A parent’s right to some form of choice of school remains a controversial area. Back in 1944 the Education Act set out what parents could expect.
“The minister and local education authorities shall have regard to the general principle that, so far as it is compatible with the provision of efficient instruction and training and the avoidance of unreasonable public expenditure, children are to be educated in accordance with the wishes of their parents.”
The Eleven Plus meant that only around 20% of parents ended up with a right of choice – because they were the parents of children who had passed the Eleven Plus.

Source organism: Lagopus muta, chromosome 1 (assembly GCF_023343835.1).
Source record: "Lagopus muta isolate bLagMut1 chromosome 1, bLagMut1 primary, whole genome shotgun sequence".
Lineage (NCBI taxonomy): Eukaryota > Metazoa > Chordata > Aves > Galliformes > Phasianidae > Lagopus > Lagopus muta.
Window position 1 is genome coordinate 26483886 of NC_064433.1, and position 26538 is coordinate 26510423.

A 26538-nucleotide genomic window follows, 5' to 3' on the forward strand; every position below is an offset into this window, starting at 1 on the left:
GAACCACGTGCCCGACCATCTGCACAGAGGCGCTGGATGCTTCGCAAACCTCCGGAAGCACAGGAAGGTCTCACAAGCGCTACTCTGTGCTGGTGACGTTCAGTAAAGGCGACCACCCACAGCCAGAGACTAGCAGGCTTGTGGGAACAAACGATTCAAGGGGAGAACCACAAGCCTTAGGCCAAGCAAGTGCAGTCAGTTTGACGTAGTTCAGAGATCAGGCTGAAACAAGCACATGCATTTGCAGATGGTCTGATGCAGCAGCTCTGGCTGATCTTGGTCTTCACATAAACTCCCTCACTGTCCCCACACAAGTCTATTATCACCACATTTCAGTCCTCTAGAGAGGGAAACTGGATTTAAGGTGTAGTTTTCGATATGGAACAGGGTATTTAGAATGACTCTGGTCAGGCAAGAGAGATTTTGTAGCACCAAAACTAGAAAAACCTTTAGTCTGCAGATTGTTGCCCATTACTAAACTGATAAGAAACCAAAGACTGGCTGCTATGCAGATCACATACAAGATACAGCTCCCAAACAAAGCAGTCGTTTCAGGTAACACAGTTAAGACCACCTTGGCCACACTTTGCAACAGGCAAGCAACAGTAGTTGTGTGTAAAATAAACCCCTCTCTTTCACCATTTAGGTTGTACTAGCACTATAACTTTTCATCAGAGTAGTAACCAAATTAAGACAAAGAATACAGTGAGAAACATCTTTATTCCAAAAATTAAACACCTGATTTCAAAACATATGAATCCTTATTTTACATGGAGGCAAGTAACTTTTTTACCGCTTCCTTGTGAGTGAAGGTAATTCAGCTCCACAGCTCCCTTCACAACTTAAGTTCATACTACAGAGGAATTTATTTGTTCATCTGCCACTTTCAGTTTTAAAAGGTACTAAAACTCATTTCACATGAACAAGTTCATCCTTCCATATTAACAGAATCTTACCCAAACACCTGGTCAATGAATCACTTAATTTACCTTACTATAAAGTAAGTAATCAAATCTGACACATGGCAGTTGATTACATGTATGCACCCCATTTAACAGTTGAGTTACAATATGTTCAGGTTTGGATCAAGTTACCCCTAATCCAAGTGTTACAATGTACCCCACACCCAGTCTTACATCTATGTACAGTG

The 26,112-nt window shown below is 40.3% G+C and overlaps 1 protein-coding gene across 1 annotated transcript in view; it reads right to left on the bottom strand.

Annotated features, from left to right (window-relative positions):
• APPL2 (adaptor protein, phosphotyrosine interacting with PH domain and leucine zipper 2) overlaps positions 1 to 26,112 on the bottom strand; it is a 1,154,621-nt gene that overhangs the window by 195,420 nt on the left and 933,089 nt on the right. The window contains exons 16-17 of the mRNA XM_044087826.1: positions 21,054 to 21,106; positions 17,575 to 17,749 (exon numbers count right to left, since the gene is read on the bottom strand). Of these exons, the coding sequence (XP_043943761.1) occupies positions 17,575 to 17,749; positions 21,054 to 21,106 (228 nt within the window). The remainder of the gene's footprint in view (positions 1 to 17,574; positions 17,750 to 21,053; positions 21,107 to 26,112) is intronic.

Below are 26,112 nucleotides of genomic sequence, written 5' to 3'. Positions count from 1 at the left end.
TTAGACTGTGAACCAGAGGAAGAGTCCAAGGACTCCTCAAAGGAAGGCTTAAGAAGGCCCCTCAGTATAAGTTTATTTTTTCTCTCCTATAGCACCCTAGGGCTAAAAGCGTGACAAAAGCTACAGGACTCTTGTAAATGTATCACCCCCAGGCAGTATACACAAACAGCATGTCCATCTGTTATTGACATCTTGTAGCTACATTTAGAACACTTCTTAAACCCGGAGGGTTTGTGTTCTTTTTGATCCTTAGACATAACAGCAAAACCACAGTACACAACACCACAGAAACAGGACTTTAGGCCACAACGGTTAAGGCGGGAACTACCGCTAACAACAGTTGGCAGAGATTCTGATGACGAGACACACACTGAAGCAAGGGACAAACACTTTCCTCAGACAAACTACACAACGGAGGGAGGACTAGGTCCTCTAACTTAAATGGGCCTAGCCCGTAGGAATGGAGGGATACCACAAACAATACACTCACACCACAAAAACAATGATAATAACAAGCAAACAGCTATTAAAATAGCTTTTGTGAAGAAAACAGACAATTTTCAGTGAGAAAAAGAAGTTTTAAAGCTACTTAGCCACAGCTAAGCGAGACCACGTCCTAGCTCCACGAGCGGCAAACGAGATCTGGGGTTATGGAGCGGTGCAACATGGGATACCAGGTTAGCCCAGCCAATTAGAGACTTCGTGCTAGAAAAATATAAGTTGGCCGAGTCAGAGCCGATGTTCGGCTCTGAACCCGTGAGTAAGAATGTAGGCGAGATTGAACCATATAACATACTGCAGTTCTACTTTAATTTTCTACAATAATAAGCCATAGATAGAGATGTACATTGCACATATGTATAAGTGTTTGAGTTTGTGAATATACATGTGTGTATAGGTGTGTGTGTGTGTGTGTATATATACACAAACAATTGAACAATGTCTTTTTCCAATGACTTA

The Eleven Plus is now restricted to a small number of grammar schools. Even fewer parents there have freedom of choice. If every parent could freely choose where they want their child to go, then school would need to be flexible enough to be able to accommodate fluctuating numbers of children. If we were all suddenly given the ability to go to a popular comprehensive, we could land up with a large intake one year – that could simply overwhelm the teachers and the ability to provide classroom space. In some school there would be a surplus of teachers and classrooms.